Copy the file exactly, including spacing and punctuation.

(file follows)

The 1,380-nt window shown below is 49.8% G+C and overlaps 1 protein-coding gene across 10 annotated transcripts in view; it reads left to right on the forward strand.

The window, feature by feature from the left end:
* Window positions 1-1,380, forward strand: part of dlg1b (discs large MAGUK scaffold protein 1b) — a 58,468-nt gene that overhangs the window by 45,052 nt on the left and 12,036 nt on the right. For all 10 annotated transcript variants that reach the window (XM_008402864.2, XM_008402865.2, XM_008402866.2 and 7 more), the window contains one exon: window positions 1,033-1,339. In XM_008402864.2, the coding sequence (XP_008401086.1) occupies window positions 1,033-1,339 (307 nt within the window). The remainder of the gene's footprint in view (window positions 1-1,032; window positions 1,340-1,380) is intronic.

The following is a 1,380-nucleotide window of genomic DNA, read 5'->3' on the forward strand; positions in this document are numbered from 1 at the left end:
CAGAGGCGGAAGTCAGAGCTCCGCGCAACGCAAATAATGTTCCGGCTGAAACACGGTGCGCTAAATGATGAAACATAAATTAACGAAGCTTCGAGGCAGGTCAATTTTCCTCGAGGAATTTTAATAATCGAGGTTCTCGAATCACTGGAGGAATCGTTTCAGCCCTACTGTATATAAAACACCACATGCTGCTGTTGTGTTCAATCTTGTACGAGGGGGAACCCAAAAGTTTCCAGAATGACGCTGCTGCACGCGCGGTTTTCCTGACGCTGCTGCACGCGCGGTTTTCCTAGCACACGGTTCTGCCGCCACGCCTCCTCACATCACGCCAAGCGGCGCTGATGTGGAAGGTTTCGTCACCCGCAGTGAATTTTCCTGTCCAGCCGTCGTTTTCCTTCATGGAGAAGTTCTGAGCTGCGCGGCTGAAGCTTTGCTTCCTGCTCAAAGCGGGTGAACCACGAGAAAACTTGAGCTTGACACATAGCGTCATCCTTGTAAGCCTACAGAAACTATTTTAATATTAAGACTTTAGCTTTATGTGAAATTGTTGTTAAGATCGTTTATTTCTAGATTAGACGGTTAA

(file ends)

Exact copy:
The 1,380-nt window shown below is 49.8% G+C and overlaps 1 protein-coding gene across 10 annotated transcripts in view; it reads left to right on the forward strand.

The window, feature by feature from the left end:
* Window positions 1-1,380, forward strand: part of dlg1b (discs large MAGUK scaffold protein 1b) — a 58,468-nt gene that overhangs the window by 45,052 nt on the left and 12,036 nt on the right. For all 10 annotated transcript variants that reach the window (XM_008402864.2, XM_008402865.2, XM_008402866.2 and 7 more), the window contains one exon: window positions 1,033-1,339. In XM_008402864.2, the coding sequence (XP_008401086.1) occupies window positions 1,033-1,339 (307 nt within the window). The remainder of the gene's footprint in view (window positions 1-1,032; window positions 1,340-1,380) is intronic.

The following is a 1,380-nucleotide window of genomic DNA, read 5'->3' on the forward strand; positions in this document are numbered from 1 at the left end:
CAGAGGCGGAAGTCAGAGCTCCGCGCAACGCAAATAATGTTCCGGCTGAAACACGGTGCGCTAAATGATGAAACATAAATTAACGAAGCTTCGAGGCAGGTCAATTTTCCTCGAGGAATTTTAATAATCGAGGTTCTCGAATCACTGGAGGAATCGTTTCAGCCCTACTGTATATAAAACACCACATGCTGCTGTTGTGTTCAATCTTGTACGAGGGGGAACCCAAAAGTTTCCAGAATGACGCTGCTGCACGCGCGGTTTTCCTGACGCTGCTGCACGCGCGGTTTTCCTAGCACACGGTTCTGCCGCCACGCCTCCTCACATCACGCCAAGCGGCGCTGATGTGGAAGGTTTCGTCACCCGCAGTGAATTTTCCTGTCCAGCCGTCGTTTTCCTTCATGGAGAAGTTCTGAGCTGCGCGGCTGAAGCTTTGCTTCCTGCTCAAAGCGGGTGAACCACGAGAAAACTTGAGCTTGACACATAGCGTCATCCTTGTAAGCCTACAGAAACTATTTTAATATTAAGACTTTAGCTTTATGTGAAATTGTTGTTAAGATCGTTTATTTCTAGATTAGACGGTTAA